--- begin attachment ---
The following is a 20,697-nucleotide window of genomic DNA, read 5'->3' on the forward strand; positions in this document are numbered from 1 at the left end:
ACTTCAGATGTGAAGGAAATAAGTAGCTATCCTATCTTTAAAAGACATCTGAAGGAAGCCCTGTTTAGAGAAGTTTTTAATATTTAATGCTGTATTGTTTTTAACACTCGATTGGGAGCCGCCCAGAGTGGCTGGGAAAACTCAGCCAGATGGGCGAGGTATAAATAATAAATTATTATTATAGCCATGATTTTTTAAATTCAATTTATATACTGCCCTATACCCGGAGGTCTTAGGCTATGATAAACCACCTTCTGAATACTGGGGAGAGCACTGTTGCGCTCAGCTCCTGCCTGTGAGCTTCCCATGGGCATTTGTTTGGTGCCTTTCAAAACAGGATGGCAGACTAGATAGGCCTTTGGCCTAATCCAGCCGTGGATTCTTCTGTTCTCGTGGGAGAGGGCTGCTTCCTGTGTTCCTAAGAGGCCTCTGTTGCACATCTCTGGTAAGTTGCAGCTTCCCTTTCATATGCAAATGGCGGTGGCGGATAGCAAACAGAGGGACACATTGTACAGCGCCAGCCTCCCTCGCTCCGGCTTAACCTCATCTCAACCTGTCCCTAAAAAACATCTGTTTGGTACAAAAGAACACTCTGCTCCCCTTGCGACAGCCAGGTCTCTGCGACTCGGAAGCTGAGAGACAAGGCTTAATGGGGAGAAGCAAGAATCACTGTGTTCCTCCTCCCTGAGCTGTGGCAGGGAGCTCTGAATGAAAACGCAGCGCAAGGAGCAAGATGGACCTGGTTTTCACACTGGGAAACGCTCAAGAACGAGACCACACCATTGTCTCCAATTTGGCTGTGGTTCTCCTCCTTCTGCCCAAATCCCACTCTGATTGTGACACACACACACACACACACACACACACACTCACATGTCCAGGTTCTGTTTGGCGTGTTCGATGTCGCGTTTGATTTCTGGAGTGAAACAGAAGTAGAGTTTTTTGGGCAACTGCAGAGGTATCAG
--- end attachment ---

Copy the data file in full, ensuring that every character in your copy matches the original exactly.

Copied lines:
The following is a 20,697-nucleotide window of genomic DNA, read 5'->3' on the forward strand; positions in this document are numbered from 1 at the left end:
ACTTCAGATGTGAAGGAAATAAGTAGCTATCCTATCTTTAAAAGACATCTGAAGGAAGCCCTGTTTAGAGAAGTTTTTAATATTTAATGCTGTATTGTTTTTAACACTCGATTGGGAGCCGCCCAGAGTGGCTGGGAAAACTCAGCCAGATGGGCGAGGTATAAATAATAAATTATTATTATAGCCATGATTTTTTAAATTCAATTTATATACTGCCCTATACCCGGAGGTCTTAGGCTATGATAAACCACCTTCTGAATACTGGGGAGAGCACTGTTGCGCTCAGCTCCTGCCTGTGAGCTTCCCATGGGCATTTGTTTGGTGCCTTTCAAAACAGGATGGCAGACTAGATAGGCCTTTGGCCTAATCCAGCCGTGGATTCTTCTGTTCTCGTGGGAGAGGGCTGCTTCCTGTGTTCCTAAGAGGCCTCTGTTGCACATCTCTGGTAAGTTGCAGCTTCCCTTTCATATGCAAATGGCGGTGGCGGATAGCAAACAGAGGGACACATTGTACAGCGCCAGCCTCCCTCGCTCCGGCTTAACCTCATCTCAACCTGTCCCTAAAAAACATCTGTTTGGTACAAAAGAACACTCTGCTCCCCTTGCGACAGCCAGGTCTCTGCGACTCGGAAGCTGAGAGACAAGGCTTAATGGGGAGAAGCAAGAATCACTGTGTTCCTCCTCCCTGAGCTGTGGCAGGGAGCTCTGAATGAAAACGCAGCGCAAGGAGCAAGATGGACCTGGTTTTCACACTGGGAAACGCTCAAGAACGAGACCACACCATTGTCTCCAATTTGGCTGTGGTTCTCCTCCTTCTGCCCAAATCCCACTCTGATTGTGACACACACACACACACACACACACACACACTCACATGTCCAGGTTCTGTTTGGCGTGTTCGATGTCGCGTTTGATTTCTGGAGTGAAACAGAAGTAGAGTTTTTTGGGCAACTGCAGAGGTATCAG